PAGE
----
“There’s a balance to be struck between trying to do a mimic version of a real person,” explains Josh O’Connor about his role as Prince Charles on “The Crown.” “It’s particularly dangerous with the royal family because they are so part of our consciousness,” he says. Watch our exclusive video interview with O’Connor above.
He adds, “For me it was trying to find a balance in letting the audience feel safe in the knowledge that what I was doing felt like Prince Charles or felt like a Prince Charles they could recognize, but at the same time being true to Peter’s work and the story of ‘The Crown,’ which is ultimately a work of fiction and drama.”
Netflix’s flagship drama “The Crown,” created by Oscar, Emmy and Tony-nominated writer Peter Morgan, premiered its highly anticipated third season late last year. After two years focusing on the early years of Queen Elizabeth II‘s reign as monarch, the series returned with a new cast in the spotlight to enable the beloved royal family to evolve and age over time.
Oscar winner Olivia Colman replaced Emmy winner Claire Foy as the Queen, Tobias Menzies replaced Matt Smith as Prince Phillip, Helena Bonham Carter replaced Vanessa Kirby as Princess Margaret, and a raft of new characters joined the fold, like O’Connor as Prince Charles and Erin Doherty as Princess Anne. The season begins with Harold Wilson‘s election as prime minister in 1964 and ends with the Queen’s Silver Jubilee in 1977. We also explore Charles’ investiture as Prince of Wales in 1969 and his early romantic relationship with Camilla Shand (soon to be Parker-Bowles), which was torn apart by his interfering family. The entire cast competes for the top drama ensemble prize later this month at the Screen Actors Guild Awards.
O’Connor brings a warmth and humanity to the role that audiences perhaps have not seen before, or at least aren’t accustomed to seeing in Prince Charles’ public persona. O’Connor commands the screen in the latter half of the season, as Charles follows his preordained path as future monarch, including the inevitable pitfalls of life in the glaring spotlight and under the ever-watchful eye of his powerful family.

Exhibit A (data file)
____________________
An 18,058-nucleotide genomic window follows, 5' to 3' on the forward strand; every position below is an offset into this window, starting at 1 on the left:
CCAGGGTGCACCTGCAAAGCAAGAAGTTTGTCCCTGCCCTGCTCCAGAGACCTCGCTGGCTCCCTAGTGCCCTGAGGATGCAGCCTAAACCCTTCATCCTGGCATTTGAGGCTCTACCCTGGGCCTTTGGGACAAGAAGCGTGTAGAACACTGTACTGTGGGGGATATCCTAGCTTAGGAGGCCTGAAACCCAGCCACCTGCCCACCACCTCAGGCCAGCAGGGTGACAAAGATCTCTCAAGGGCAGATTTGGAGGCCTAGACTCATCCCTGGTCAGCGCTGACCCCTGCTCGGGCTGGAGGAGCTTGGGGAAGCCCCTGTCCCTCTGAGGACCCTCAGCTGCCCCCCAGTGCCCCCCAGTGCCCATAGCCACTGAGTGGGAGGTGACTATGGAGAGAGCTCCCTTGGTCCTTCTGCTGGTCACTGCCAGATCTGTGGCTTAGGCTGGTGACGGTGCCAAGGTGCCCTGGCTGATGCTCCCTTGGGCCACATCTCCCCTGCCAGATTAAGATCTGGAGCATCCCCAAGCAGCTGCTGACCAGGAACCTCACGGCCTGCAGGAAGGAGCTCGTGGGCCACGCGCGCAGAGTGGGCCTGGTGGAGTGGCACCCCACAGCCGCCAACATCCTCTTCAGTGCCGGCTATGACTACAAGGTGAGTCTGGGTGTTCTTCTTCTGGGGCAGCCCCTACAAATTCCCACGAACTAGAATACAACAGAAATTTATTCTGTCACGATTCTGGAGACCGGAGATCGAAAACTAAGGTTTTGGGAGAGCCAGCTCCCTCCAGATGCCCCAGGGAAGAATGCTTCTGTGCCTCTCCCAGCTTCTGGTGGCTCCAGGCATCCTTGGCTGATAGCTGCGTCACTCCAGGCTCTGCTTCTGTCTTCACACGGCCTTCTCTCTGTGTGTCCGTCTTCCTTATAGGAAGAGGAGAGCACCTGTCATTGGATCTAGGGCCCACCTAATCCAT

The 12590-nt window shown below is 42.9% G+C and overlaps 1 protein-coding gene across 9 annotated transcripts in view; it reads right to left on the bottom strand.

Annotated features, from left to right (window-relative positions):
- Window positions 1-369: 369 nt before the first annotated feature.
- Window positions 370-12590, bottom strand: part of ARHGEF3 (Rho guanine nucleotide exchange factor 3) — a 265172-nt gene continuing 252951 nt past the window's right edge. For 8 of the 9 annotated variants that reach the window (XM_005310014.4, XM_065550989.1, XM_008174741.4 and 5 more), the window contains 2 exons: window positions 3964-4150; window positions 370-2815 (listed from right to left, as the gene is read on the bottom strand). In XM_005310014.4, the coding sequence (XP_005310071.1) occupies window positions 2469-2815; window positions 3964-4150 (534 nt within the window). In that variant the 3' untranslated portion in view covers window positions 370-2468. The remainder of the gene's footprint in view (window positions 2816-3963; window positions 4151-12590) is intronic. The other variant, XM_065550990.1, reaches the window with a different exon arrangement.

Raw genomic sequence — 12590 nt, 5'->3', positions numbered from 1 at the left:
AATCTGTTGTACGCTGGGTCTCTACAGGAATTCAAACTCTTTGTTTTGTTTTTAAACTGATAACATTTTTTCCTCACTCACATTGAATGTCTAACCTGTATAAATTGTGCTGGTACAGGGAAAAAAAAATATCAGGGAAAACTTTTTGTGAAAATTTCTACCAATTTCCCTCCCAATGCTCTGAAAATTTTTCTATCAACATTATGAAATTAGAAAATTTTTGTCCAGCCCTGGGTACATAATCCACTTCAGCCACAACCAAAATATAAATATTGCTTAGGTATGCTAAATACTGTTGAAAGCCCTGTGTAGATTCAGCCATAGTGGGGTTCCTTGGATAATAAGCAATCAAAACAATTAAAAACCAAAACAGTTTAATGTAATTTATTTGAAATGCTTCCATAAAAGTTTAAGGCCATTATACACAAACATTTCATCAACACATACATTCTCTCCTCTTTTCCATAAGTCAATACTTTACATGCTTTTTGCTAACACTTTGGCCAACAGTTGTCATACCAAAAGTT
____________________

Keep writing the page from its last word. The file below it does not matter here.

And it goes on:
While he admits to feeling somewhat nervous about playing such a well-known public figure, O’Connor was ultimately excited about the idea that he could bring something perhaps unexpected or new to what many have pre-conceived about Prince Charles. His take on the future monarch is as a thoughtful, pensive and sensitive man, endlessly waiting for the time when he would have to step up as king.
This angle is explored throughout the latter half of the season, culminating in a devastating ninth episode where his romance with a young Camilla is cut short by his intrusive family. It’s a theme mined over and over again in the series, where we are reminded about other characters suffering a very similar fate, like Prince Edward, Duke of Windsor (Derek Jacobi), who ultimately abdicated the throne for the woman he loved (Wallis Simpson, played in season 3 by Geraldine Chaplin).
The actor agrees that this concept is fundamental to understanding Charles. “A really brilliant thing about this show,” he explains, “if you follow the show from season 1, there are things that happen time and time again, lessons that haven’t been learned by the family. Charles talks about it in that episode [when he says] ‘we of all people should know what happens when we stop someone from being with the person that they love’,” O’Connor says.
Be sure to make your Oscar nominee predictions today so that Hollywood insiders can see how their films and performers are faring in our odds. You can keep changing your predictions as often as you like until just before nominees are announced on January 13. And join in the fun debate over the 2020 Academy Awards taking place right now with Hollywood insiders in our film forums. Read more Gold Derby entertainment news.